Sunday, May 30, 2010

Unfinished, simple-minded thoughts 2: Thinking aloud.

While wandering around the Internut looking for crime stuff about Japan, I found something that took me back a number of years to when I was in the USAF.

Now contrary to what we see in the movies, read in some media, contrary to the beliefs of some who think that the military is made up of a bunch of flunkies, high school dropouts, and nitwits who were too dumb to go to college and spend four years in a semi-drunken haze, I never found that to be the case. The Air Force, for example, does not entrust a moron with the life of the pilot(s) and the care of a fighter jet worth millions.

Folks go in for different reasons, but in the AF at least, most went in for the training---which was better than anything I ever did in university as far as practical skills and life skills go---and to get money to go to college. Others go in for a career that is much, much better; much much more challenging; much, much, more intellectually demanding---yes, by far---than most other jobs available for high school grads or even many college graduates. (Provided that you don't get killed in a war.) When I think of the word professional, I still think of the military.

I was a "law enforcement specialist", a narcotics detector dog handler. I was in a good position to know the types of crimes that occurred on the bases I was stationed. I was never stationed in Japan, but I did know guys and gals who were here in a similar capacity.

During my AF time I found most crimes* on bases either overseas to be relatively minor. DUIs, occasional fights, drug possession (usually marijuana* or stimulants), occasional weapon storage---some guy kept his 30-06 hunting rifle in his room in the States---and traffic violations. Access to bases was controlled, people who lived and worked there had background clearances of various levels, and they lived and worked under a disciplined system that could be a real pain-in-the-ass**, but one that worked very well for young people, especially young men. (Haven't tried it, but I wonder what would happen if you compared the crime rates of people of that age in college to those in the military?)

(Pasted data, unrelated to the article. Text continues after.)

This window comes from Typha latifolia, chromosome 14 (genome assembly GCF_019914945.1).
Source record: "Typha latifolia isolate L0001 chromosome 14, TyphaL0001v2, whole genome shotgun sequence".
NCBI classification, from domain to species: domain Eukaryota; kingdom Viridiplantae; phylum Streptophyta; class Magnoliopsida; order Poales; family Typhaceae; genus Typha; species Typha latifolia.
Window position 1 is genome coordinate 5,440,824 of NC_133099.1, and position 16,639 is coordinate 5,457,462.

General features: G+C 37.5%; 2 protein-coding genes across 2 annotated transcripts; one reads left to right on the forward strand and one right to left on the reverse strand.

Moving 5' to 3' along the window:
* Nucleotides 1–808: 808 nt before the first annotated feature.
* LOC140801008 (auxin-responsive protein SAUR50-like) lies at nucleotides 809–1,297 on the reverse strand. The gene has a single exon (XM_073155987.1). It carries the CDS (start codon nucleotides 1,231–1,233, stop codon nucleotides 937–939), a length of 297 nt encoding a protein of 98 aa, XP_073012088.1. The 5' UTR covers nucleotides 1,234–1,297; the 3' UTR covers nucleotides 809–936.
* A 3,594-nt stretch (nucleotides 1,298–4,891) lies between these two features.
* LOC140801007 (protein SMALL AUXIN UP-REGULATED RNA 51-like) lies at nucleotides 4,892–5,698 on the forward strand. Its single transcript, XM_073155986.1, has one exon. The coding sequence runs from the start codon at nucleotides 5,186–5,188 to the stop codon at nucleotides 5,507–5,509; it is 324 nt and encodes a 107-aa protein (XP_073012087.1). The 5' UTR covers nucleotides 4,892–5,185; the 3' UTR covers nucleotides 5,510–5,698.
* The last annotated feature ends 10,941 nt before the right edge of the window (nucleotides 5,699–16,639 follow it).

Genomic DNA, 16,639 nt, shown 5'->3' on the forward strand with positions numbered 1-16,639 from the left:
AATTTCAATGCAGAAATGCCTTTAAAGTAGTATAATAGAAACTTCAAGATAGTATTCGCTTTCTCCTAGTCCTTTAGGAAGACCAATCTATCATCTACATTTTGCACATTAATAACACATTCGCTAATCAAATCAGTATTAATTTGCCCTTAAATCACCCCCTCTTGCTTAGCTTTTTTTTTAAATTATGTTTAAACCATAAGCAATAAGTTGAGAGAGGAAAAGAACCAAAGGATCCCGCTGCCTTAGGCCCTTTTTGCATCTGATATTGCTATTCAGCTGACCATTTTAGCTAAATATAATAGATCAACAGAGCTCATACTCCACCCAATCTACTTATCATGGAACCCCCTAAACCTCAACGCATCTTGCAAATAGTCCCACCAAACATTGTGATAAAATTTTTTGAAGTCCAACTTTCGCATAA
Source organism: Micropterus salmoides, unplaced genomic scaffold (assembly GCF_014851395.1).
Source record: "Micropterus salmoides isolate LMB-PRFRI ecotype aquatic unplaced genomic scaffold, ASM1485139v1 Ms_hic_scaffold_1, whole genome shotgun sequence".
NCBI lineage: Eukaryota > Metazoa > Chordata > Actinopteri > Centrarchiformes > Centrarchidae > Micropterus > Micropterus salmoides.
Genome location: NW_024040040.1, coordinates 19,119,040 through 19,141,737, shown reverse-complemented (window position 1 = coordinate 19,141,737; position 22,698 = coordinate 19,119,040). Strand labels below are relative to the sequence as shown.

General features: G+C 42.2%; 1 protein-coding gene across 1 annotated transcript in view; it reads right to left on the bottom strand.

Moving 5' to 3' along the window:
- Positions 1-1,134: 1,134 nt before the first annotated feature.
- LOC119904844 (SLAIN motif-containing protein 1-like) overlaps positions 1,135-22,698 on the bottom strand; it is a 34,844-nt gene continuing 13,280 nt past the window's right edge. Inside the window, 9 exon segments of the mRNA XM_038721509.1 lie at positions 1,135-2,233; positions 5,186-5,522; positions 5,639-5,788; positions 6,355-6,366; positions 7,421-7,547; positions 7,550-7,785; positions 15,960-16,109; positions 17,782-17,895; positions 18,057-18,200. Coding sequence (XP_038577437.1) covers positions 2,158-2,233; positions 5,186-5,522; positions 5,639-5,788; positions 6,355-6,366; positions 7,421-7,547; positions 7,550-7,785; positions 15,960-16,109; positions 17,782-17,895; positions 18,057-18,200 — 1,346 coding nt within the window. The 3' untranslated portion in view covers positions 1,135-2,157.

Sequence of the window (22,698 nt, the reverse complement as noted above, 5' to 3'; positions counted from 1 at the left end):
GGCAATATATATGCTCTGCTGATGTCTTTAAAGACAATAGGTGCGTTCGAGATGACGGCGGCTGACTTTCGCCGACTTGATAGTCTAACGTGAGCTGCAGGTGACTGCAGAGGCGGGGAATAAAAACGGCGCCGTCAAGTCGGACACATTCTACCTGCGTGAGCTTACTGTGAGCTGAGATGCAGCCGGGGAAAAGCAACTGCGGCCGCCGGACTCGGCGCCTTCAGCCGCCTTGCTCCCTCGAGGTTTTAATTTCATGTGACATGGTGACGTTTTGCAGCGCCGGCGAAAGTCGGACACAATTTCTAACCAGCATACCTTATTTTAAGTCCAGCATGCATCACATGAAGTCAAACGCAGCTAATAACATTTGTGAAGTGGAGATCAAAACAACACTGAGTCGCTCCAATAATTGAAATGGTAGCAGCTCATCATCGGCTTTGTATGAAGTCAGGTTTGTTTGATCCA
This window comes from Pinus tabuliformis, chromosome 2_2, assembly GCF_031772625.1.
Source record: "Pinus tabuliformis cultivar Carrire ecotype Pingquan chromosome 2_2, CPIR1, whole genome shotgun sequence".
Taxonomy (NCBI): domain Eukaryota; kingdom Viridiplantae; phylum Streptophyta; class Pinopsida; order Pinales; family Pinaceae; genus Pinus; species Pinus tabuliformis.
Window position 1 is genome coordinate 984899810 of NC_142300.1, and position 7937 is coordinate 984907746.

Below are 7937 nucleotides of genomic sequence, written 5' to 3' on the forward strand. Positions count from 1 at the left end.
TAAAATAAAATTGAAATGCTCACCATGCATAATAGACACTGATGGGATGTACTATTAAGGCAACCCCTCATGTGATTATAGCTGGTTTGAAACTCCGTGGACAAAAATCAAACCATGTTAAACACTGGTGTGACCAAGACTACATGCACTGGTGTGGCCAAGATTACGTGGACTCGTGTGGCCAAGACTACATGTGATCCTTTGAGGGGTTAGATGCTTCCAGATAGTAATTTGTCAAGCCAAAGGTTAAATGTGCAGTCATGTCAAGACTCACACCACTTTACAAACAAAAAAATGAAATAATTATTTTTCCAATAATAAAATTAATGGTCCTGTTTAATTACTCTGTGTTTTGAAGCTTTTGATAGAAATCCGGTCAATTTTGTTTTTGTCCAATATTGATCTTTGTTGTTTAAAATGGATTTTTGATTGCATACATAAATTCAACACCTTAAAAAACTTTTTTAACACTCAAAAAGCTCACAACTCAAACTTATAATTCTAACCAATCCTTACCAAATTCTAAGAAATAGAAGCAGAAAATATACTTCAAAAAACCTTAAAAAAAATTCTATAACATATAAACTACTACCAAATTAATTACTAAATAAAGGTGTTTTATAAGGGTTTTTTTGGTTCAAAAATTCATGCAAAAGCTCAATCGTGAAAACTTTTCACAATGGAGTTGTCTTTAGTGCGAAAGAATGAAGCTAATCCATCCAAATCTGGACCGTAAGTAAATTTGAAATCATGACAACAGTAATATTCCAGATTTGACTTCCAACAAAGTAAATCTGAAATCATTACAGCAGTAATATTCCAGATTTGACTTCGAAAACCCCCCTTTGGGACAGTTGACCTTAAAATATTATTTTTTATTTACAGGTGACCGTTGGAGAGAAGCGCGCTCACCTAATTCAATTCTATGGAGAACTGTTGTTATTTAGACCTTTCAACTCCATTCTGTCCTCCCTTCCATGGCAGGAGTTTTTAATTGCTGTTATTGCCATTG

So what? Well, we keep hearing and reading about the dangers and the crimes committed in Japan by US military personnel. It's not only stuff I read in the Japanese press, but I have even seen non-Japanese whose writing I usually respect fall for some unsubstantiated "Deer Hunter/Rambo" theory that those just back from a war zone are somehow naturally unstable and prone to violence.

Anyway, something smells about this supposed danger posed by the US military on the Japanese---or should I say Okinawans? What is the source of most of the claims of this danger? Is it the NPA? The media? Folks with an axe to grind? How do these same people view non-Japanese in general? They wouldn't go around claiming that all foreigners and foreign countries were potentially (if not actually) dangerous and untrustworthy would they?

No, such a thing would be so un-Japanese.

*Includes active duty military, dependents, civilian contractors, and base employees. Even visitors.

**Often exaggerated in movies and on TV. In the States I worked a 9 hour shift. I did not do KP---that's Basic Training---did not march around all day (Basic Training again), did not run around shouting "Sir, yes sir"---Basic Training again. Except for training, exercises, deployments, recalls etc, I pretty much worked as I have in civilian life.

***I once had the biggest quarterly marijuana find in PACAF (Pacific Air Forces). A massive 22 grams if I recall correctly...

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